My wife loves musicals. Me …. not so much. Over the years we have attended a few together, and I have even made feeble attempts to enjoy them. But I must confess, they just aren’t my cup of tea. It has nothing to do with the performers, the music, the sets, or the quality of the shows. It has everything to do with my less-than-sophisticated preferences and my less-than-enthusiastic attitude. I would much rather be at a football game.
A few years ago my bride begged me to accompany her to Tim Rice and Andrew Lloyd Webber’s Joseph and the Amazing Technicolor Dreamcoat in the hopes that I would appreciate it as much as she did. Being the supportive husband that I am, I begrudgingly complied, and throughout the entire program I couldn’t help thinking, “They’ve ruined a perfectly good Bible story!”
If I could have spoken to the director, I had a long list of suggested improvements. Instead of an orchestra, a marching band would have been so much better. Rather than the extravagant costumes, I would have preferred shoulder pads and helmets. It would have been more appealing to me if the choreography and singing were replaced with blocking and tackling. In fact, I am almost certain that with my proposed changes more football fans would be attracted to the performances. Conversely, dismissing these ideas would pretty much guarantee that more and more prospective audience members would continue to visit other theaters and stadiums until they found what they were looking for.
Directors have a choice: (a) stubbornly cling to the composers’ original version, thereby deterring those who prefer something different; or (b) implement the sensible advice of football fans, thus increasing ticket sales and filling the seats. Granted, the original script would have to be amended, but wouldn’t Tim Rice and Andrew Lloyd Webber want the theaters full?
An Individualistic Focus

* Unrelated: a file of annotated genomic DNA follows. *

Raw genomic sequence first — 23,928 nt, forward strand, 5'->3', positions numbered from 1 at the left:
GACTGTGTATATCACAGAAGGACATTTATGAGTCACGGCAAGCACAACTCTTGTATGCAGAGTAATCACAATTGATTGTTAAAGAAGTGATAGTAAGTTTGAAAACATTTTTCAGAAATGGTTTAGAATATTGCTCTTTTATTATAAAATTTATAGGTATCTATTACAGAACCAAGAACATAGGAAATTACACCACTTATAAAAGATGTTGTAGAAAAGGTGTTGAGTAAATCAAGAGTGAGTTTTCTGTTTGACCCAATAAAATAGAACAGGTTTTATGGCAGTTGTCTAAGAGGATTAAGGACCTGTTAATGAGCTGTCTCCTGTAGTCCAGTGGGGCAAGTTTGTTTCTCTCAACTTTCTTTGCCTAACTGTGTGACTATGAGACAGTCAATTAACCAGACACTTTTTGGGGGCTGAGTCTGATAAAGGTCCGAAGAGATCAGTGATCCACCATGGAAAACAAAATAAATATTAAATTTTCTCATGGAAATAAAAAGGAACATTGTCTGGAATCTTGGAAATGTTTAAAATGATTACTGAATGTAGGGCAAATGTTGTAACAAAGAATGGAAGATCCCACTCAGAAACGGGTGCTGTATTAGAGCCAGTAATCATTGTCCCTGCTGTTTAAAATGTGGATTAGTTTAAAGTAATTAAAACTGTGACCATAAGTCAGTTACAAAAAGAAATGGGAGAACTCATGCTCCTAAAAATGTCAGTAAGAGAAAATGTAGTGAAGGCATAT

If my main concern is me, I expect others to cater to what I like and what I want. What can I get out of it? What kind of experience can I have? It is more blessed to receive than to give. Sure, I’ll turn my attention to God if it doesn’t inconvenience me and as long as I am free to express myself in ways that make me feel good. And I might even be involved in service projects if it increases my sense of belonging and self-worth. So what’s in it for me?
If churches can identify what appeals to Baby Boomers, Generation X, Millennials, etc., and then design worship experiences to suit each one, the pews would be packed! After all, we can’t show people the way of salvation unless they come to church, right? But what happens when the simple message of the gospel doesn’t appeal to them either? I guess more changes will have to be made.
A Relational Focus
Alternatively, what if my focus is God? How would that affect the way I view the Bible, the church, the Christian life, and the rest of the world? Our creator has composed a script, which directs his people how to conduct themselves on the stage of life (2 Tim. 3:16-17; cf. 1 Cor. 4:9). He provides clear instructions for salvation, service, relationships, morality, outreach, and worship. Church leaders have a choice: (a) closely follow the divine plan with the fundamental aim of pleasing the Lord, or (b) yield to disgruntled members who are looking for something more.
What the Experts are Saying
There is no shortage of expressed opinions about why folks are leaving the church and the best ways to fix the problem. But why not listen to the real experts?
Jesus the Christ: “… for I always do the things that are pleasing to him” (John 8:29); “let your light shine before others, so that they may see your good works and give glory to your Father who is in heaven” (Matt. 5:16).1
Paul the apostle: “For am I now seeking the approval of man, or of God? Or am I trying to please man? If I were still trying to please man, I would not be a servant of Christ” (Gal. 1:10); “Do your best to present yourself to God as one approved, a worker who has no need to be ashamed, rightly handling the word of truth” (2 Tim. 2:15).